Photo by Hillary Ehlen
Kim Manuel (ASID, LEED AP)
Principal, Director of Interiors & Marketing at BlueStone Interiors
1. Make the right first impression
What is the first impression you want your guests to feel when they enter your office? What will inspire your employees and communicate to your customers what sets your business apart? Is a formal lobby with a receptionist and black leather lounge chairs appropriate or does a casual coffee bar with a long high top island with bar-style seating feel more appealing to your guests? Featuring your business culture by using subtle corporate colors in the flooring, fabrics or a light fixture is a great way to indirectly show your brand.
2. Make sure guests can navigate your space easily
Space planning, traffic flow and wayfinding work together. Simple design features such as flooring direction or brighter lights indicating “come this way” are easy to incorporate. There are many indirect ways to direct traffic in an interior space. “Past the red flooring” or “after the skylight” are examples of traffic flow that you don’t need a sign with copy for. They are intuitive. You will need some signage for legal purposes as well as branding identity. Incorporate materials in your signage that reflect your business and mission. That could be monochromatic silhouette graphics of an athlete or a rustic barn wood backdrop with die-cut backlit steel.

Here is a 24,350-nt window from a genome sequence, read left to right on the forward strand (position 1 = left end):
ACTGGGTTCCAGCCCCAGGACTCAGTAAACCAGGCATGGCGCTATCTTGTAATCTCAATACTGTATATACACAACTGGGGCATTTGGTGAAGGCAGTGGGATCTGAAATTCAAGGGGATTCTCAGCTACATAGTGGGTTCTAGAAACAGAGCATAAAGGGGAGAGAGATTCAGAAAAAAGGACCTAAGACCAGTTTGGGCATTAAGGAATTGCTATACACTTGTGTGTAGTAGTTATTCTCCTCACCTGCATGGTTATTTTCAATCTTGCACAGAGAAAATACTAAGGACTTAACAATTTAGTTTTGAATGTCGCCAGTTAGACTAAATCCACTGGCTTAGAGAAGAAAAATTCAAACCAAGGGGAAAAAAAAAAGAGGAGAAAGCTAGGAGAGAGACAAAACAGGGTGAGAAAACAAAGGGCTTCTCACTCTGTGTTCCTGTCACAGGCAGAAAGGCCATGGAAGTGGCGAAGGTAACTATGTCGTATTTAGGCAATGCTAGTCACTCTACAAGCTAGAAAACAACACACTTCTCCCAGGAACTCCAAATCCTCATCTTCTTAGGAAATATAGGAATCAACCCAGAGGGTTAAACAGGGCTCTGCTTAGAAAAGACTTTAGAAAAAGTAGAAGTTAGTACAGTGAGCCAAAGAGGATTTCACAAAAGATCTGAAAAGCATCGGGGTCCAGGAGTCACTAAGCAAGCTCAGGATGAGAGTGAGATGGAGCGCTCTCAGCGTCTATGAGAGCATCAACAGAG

3. Look up and around, not just the floor plan
A reflected ceiling plan with lighting specifications makes up over 50 percent of the surface square footage of your interior office space investment. Don’t skip designing this square footage in conjunction with your floor plan. LEDs are efficient with energy consumption, although come with a lot of complicated options. Color Temperature? CRI? Wattage? Consider the color of the lamp that fits your needs best.
Spaces are very uncomfortable that have a hodgepodge of various lamp colors in the same room. Specify a color temperature that fits your type of function and make sure all fixtures are consistent in that room. Warmer colors are best for private, quiet areas like fine dining or mother’s rooms. Neutral colors are best for general work areas. The cool blue colors have been found to be overstimulating and should rarely be used in office design.
Save energy in common areas by reducing the lumen output in hallways and increase lumens task areas. Restrooms and dressing rooms should have a high CRI (Color Rendering Index) to complement your best skin tones.
4. Where should meeting spaces be? Who should have the most natural light?
Where does collaboration happen in the office? Break rooms have become a favorite impromptu meeting hub of many offices. Many businesses provide healthy snacks and beverages throughout the workday. This may be why foot traffic studies show the breakroom has the most traffic over any other space in the office. You are bound to run into teammates here.